Lactobacillus mucosae DPC 6426 as a bile-modifying and immunomodulatory microbe
Lactobacillus mucosae DPC 6426 has previously demonstrated potentially cardio-protective properties, in the form of dyslipidaemia and hypercholesterolemia correction in an apolipoprotein-E deficient mouse model. This study aims to characterise the manner in which this microbe may modulate host bile pool composition and immune response, in the context of cardiovascular disease. Lactobacillus mucosae DPC 6426 was assessed for bile salt hydrolase activity and specificity. The microbe was compared against several other enteric strains of the same species, as well as a confirmed bile salt hydrolase-active strain, Lactobacillus reuteri APC 2587.
Quantitative bile salt hydrolase assays revealed that enzymatic extracts from Lactobacillus reuteri APC 2587 and Lactobacillus mucosae DPC 6426 demonstrate the greatest activity in vitro. Bile acid profiling of porcine and murine bile following incubation with Lactobacillus mucosae DPC 6426 confirmed a preference for hydrolysis of glyco-conjugated bile acids. In addition, the purified exopolysaccharide and secretome of Lactobacillus mucosae DPC 6426 were investigated for immunomodulatory capabilities using RAW264.7 macrophages. Gene expression data revealed that both fractions stimulated increases in interleukin-6 and interleukin-10 gene transcription in the murine macrophages, while the entire secretome was necessary to increase CD206 transcription. Moreover, the exopolysaccharide elicited a dose-dependent increase in nitric oxide and interleukin-10 production from RAW264.7 macrophages, concurrent with increased tumour necrosis factor-α secretion at all doses.
This study indicates that Lactobacillus mucosae DPC 6426 modulates both bile pool composition and immune system tone in a manner which may contribute significantly to the previously identified cardio-protective phenotype.
KeywordsExopolysaccharide Bile acid Bile salt hydrolase (BSH) Hypercholesterolaemia CVD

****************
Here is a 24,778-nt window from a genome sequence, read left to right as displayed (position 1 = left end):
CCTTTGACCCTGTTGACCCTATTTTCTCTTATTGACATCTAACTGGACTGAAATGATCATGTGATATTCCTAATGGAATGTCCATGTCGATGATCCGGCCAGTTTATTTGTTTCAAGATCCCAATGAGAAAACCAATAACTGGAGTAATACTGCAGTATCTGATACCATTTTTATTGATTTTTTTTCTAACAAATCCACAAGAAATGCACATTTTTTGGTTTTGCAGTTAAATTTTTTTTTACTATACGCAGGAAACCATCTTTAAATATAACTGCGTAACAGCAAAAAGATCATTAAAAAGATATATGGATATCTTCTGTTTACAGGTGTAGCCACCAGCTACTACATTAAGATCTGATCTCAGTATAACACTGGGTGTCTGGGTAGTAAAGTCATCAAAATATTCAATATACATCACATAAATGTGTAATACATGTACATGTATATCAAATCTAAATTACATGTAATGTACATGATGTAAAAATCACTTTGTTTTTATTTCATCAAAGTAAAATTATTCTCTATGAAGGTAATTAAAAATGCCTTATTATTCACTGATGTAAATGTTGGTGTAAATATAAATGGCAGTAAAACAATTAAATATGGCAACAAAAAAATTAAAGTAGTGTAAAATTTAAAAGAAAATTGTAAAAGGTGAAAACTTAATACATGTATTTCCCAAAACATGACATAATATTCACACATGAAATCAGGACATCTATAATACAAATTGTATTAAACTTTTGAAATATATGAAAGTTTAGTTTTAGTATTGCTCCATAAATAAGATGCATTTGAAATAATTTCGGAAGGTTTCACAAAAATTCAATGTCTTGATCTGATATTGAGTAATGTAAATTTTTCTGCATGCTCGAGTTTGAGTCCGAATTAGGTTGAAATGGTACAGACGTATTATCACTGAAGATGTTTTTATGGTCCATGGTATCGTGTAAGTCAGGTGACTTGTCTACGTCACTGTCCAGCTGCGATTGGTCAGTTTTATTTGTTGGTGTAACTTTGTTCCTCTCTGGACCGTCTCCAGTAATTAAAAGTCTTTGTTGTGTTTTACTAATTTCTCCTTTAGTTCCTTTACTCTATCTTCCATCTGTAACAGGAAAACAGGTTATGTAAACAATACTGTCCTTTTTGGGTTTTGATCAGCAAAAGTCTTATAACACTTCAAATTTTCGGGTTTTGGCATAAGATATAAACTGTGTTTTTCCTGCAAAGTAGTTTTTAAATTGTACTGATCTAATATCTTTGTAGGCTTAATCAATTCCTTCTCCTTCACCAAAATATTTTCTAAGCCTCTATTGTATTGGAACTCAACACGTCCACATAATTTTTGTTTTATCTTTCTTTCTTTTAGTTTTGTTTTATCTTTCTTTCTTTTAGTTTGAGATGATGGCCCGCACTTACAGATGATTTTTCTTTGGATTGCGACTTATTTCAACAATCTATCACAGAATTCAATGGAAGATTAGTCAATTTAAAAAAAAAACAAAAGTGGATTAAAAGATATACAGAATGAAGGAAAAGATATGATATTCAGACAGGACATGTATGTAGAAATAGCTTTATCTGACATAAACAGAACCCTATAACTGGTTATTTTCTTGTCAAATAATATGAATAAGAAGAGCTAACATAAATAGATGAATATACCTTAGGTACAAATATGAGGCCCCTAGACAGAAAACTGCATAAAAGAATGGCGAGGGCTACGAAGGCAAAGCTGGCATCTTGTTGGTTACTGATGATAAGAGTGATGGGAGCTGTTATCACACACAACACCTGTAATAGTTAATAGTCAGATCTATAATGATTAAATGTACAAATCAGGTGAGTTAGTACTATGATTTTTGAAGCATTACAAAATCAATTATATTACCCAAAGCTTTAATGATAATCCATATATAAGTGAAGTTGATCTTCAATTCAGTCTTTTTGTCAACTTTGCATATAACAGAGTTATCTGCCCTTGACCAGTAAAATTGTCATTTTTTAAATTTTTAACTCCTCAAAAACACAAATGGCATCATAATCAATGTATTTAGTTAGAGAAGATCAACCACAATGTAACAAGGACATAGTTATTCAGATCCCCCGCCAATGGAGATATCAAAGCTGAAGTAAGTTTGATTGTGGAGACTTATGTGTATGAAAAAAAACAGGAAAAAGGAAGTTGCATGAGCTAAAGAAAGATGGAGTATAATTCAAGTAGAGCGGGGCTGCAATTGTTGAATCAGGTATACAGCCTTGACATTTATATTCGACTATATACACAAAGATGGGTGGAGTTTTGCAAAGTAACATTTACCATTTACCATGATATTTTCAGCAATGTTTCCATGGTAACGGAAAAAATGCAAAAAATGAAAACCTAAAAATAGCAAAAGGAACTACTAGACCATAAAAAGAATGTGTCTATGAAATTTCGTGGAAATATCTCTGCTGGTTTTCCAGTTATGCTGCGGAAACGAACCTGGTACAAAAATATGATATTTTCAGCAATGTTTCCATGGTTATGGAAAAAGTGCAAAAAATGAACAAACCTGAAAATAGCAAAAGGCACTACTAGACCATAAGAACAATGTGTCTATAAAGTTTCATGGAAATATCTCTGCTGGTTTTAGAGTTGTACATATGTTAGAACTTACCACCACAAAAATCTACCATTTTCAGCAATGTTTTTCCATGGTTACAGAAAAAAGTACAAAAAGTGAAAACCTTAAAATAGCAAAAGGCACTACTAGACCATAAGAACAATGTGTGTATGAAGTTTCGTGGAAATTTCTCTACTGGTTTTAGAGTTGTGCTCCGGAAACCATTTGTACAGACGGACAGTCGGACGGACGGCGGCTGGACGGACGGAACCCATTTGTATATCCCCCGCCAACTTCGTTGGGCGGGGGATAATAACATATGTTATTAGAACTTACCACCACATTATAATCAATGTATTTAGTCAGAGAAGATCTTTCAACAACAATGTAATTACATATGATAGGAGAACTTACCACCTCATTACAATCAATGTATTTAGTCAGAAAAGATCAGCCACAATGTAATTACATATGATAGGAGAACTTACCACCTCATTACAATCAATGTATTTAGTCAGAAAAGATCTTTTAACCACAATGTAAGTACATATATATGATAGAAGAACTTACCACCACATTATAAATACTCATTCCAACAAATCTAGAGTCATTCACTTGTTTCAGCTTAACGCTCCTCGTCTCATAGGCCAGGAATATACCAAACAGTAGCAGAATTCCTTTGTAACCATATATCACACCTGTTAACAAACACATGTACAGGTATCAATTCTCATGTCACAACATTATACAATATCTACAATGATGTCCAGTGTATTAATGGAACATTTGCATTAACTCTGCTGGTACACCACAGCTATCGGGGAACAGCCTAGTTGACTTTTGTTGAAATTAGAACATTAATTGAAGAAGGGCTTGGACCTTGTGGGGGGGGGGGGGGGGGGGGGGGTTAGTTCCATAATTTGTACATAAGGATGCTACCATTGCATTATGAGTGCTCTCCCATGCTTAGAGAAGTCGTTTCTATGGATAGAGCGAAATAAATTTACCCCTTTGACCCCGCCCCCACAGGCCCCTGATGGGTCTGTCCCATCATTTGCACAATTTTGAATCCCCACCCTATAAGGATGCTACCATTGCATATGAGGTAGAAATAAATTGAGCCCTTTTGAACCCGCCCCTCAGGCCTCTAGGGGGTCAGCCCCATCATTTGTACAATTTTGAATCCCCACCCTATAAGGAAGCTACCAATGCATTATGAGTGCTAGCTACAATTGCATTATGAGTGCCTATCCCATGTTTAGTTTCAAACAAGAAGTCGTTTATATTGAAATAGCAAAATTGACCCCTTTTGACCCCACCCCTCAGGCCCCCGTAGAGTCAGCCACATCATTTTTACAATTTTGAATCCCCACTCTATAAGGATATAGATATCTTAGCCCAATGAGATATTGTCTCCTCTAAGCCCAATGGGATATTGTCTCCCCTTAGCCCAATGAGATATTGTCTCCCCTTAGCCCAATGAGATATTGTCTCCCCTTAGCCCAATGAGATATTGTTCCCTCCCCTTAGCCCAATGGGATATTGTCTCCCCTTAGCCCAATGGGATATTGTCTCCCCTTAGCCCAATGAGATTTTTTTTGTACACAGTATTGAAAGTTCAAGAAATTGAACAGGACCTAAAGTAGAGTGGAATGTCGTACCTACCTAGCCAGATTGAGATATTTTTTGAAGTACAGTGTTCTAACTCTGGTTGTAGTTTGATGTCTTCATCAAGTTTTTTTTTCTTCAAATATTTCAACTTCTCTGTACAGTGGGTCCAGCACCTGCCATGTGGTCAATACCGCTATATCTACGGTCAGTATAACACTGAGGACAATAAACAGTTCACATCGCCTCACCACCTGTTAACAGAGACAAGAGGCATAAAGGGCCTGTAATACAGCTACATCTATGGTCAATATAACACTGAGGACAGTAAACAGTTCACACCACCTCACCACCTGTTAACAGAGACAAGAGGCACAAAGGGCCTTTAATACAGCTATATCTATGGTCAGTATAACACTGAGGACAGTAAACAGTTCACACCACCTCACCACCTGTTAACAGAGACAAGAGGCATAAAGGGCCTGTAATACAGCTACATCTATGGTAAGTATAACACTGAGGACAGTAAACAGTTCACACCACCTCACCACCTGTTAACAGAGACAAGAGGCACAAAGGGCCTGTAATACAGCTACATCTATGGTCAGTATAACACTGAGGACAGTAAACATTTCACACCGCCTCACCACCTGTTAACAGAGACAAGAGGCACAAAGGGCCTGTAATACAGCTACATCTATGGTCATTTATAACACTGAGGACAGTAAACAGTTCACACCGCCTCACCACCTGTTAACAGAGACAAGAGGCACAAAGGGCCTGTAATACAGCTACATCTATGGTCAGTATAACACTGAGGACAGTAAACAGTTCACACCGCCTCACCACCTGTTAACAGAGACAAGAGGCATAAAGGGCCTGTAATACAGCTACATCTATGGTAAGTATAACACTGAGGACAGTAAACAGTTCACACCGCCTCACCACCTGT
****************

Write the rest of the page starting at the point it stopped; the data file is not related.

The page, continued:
bile salt hydrolases
fibroblast growth factor
farnesoid X receptor
inducible nitric oxide synthase
de Mann Rogosa Sharpe
primary bile acids
Principle component analysis
reactive oxygen species
secondary bile acids
tauro-conjugated bile acids
tumor necrosis factor-α
The gut microbiome is a complex ecosystem of diverse metabolic pathways which is central to the progression and prevention of host cardiovascular disease (CVD) and other closely related metabolic dysfunctions such as obesity and type-2 diabetes . These microorganisms are capable of contributing specifically to atherogenesis through a number of pathways, with the potential to alter gut hormone signalling, bile and lipid metabolism and inflammatory status . Conversely, under the correct environmental conditions such as favourable nutrition, certain members of the gut microbiome can actively counteract the factors which contribute to atherogenesis .
In clinical terms, plasma lipid profiles are among the most important predictors for cardiovascular dysfunction. The sizeable human population which are classified as dyslipidaemic rely heavily on statins for disease prevention and management. However, recent insight has demonstrated that certain members of the enteric microbiota can also have beneficial effects on host lipid metabolism, with significant knock-on implications for cardiovascular function . Lactobacillus mucosae DPC 6426 has been shown to attenuate the dyslipidaemia and hypercholesterolemia observed in apolipoprotein-E deficient mice maintained on a high-fat/cholesterol diet , and may have application as a potential therapy or adjunct to pharmaceutical CVD intervention. One mechanism through which gut microbes are known to impact on host lipid profile is through a set of enzymes, termed bile salt hydrolases (BSH), which function in deconjugating bile salt to bile acid (BA) . These enzymes are produced primarily as a defence against the harsh enteric environment and act in cleaving the amino group off a BA, rendering the molecule amenable to further degradation by other bacterial enzymes, such as 7-α-dehydroxylases [7, 8, 9]. This process reduces BA reabsorption in the ileum and in turn can up-regulate de novo synthesis of BA, of which cholesterol is a major component. This effect is the result of the suppression of the ileal farnesoid X receptor-fibroblast growth factor (FXR-FGF)15/19 axis, which impacts through the hepatocyte membrane FGFR4/ß-klotho complex primarily on CYP7A1-expression downstream in the cascade; ultimately, improving the host lipid profile and metabolic health [10, 11], potentially leading to a reduced risk of CVD.